So it’s understanding the right things. And for example, in our Pathway proprietary product line, we have north of like, I think it’s 40-plus patented ingredients where we’re taking the best ingredients that are delivering all of that science and research that we know is going to provide the best outcome and result for the customer/client/patient. So clearly we think these are the important things to do, where we can deliver great products and also provide great value along the way, if we do things the right way,
David Stouder: And that’s so important, and I do want to say one thing to everybody listening. I still get a lot of people that walk in the store and they go, are these products regulated? I heard they’re unregulated. Now, first of all, if you think our government would let a 30-billion-plus industry be unregulated, you should think it a little harder about that.
Now, one time, years ago, I saw Senator Dick Durbin and he was talking about when people walk down the pharmacy aisle of a store, they have that assurance that everything’s regulated and FDA approved. And when they walk down the supplement aisle, they may think they have that insurance, but they don’t. But let me take Dick Durban’s analogy there and go a little further. When they say it’s not regulated, it’s a little bit of double speak. They mean that supplements are not regulated as drugs. And that’s because they’re not. Legally, they’re food supplements. And drugs are inherently a little more dangerous, or a lot more dangerous, than food supplements. So, if you compare the numbers, let’s go to the produce aisle in that store. So many people are sickened by our produce, have reactions, things get contaminated. So I would argue that our dietary supplements are highly-regulated food, not under-regulated drugs. And trust me, there are plenty of regulations. If you walk into one of these vitamin companies, like Marc said, that follows the GMPs, Good Manufacturing Practices, and say, hey, you guys aren’t regulated, they’ll laugh at you.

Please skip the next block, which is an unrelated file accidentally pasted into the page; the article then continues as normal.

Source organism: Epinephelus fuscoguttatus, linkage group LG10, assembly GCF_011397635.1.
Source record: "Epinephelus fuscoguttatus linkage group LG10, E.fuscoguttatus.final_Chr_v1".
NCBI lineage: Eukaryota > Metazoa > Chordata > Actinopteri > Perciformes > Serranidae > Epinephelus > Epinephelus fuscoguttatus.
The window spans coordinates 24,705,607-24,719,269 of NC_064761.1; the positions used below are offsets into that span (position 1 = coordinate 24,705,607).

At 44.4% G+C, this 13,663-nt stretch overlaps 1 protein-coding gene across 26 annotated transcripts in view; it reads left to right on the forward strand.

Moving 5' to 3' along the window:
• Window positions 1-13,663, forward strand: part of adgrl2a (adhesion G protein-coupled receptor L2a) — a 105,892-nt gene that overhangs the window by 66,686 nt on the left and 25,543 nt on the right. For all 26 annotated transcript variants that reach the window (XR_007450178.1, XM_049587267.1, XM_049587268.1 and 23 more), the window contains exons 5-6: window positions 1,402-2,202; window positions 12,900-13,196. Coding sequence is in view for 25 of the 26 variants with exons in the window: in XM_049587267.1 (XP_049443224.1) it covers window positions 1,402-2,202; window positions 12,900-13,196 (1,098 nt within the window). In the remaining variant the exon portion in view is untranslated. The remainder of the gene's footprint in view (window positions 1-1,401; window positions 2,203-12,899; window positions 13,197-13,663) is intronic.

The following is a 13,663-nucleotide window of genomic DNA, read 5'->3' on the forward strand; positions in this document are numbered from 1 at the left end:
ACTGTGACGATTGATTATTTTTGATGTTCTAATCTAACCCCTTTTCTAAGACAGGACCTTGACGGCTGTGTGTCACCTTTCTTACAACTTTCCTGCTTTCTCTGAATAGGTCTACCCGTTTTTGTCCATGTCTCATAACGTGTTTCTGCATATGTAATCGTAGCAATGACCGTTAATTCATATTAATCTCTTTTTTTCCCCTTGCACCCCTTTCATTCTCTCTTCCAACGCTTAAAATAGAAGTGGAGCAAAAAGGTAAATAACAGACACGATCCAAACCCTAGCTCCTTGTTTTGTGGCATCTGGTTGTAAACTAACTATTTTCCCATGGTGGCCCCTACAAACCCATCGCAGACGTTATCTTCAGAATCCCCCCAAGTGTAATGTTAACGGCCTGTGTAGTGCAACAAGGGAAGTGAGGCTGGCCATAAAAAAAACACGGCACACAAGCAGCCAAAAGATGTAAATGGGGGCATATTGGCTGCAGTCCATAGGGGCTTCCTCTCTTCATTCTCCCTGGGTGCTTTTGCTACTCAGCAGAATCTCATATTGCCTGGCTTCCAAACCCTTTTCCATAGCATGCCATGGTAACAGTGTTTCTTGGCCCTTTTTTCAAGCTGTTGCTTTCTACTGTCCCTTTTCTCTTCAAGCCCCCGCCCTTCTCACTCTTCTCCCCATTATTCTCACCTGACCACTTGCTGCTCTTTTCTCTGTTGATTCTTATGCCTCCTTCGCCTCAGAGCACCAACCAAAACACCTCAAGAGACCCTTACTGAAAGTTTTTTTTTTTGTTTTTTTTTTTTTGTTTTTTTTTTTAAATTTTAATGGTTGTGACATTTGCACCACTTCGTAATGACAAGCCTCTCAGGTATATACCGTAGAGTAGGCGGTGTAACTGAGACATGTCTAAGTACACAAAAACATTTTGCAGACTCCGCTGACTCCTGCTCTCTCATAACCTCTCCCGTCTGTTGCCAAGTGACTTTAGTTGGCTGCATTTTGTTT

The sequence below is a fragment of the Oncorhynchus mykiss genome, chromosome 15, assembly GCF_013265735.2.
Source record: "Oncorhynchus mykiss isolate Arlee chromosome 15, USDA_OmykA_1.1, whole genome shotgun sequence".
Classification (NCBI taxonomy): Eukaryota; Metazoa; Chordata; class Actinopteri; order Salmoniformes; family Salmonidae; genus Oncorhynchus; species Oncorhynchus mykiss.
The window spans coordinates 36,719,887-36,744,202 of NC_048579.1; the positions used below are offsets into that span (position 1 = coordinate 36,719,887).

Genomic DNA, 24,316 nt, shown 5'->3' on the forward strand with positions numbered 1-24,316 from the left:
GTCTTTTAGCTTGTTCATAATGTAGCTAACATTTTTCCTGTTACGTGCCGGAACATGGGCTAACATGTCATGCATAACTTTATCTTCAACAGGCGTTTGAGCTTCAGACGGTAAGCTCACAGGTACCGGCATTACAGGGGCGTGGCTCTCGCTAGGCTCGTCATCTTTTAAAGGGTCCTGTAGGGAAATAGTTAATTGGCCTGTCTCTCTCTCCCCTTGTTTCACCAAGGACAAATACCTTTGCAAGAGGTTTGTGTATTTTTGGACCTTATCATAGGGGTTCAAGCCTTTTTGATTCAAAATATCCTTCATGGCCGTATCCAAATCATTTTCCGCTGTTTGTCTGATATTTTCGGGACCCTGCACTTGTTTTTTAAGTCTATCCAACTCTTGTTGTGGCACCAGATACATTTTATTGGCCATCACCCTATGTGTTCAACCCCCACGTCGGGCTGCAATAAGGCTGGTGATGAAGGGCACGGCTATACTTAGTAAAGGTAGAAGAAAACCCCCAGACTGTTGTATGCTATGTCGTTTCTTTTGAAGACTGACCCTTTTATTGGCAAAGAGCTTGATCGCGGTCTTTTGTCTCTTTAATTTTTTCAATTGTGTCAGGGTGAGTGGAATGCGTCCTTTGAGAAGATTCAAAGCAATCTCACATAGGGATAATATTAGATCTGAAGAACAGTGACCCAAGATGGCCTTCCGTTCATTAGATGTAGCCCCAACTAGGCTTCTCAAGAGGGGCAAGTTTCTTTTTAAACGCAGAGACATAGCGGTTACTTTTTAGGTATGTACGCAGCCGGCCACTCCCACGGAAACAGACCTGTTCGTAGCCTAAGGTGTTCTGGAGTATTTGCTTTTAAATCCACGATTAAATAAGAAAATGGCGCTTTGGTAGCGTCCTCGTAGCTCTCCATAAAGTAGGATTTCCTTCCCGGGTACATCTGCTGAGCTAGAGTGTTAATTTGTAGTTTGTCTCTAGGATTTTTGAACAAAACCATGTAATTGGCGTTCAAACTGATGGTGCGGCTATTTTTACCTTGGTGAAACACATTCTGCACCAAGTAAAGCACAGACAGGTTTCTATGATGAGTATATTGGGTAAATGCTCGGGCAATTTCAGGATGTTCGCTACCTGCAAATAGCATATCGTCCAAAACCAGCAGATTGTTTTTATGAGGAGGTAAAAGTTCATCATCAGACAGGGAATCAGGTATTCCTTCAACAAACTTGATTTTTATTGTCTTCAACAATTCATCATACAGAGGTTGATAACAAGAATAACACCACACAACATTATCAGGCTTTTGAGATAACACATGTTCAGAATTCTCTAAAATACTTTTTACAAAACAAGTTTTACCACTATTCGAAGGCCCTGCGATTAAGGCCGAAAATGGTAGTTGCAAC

So that’s why, as a consumer, I’ve always liked Village Green for all those reasons. They have the widest selection of products. They have knowledgeable people to help me, they have good prices, and like I said, I have a gatekeeper, I have somebody – now I’m part of the team, which I’m proud to be – but that’s the kind of thing that’s always seemed like the ideal health food store to me. Some of our stores have gotten a little away from that, you know. They’re heading… it’s like Whole Foods is becoming Safeway and Safeway is becoming Whole Foods. In a way that’s good because our thing is becoming mainstream. But there’s a core of this industry – and you’re doing the right thing, Marc, and I have a lot of respect for what you’ve created and again, happy to be part of it – but that’s why I think Village Green is so special and I’m happy to, in a sense, promote it. I think we’re one of the best places to get supplements. And just consider all those things when you’re shopping.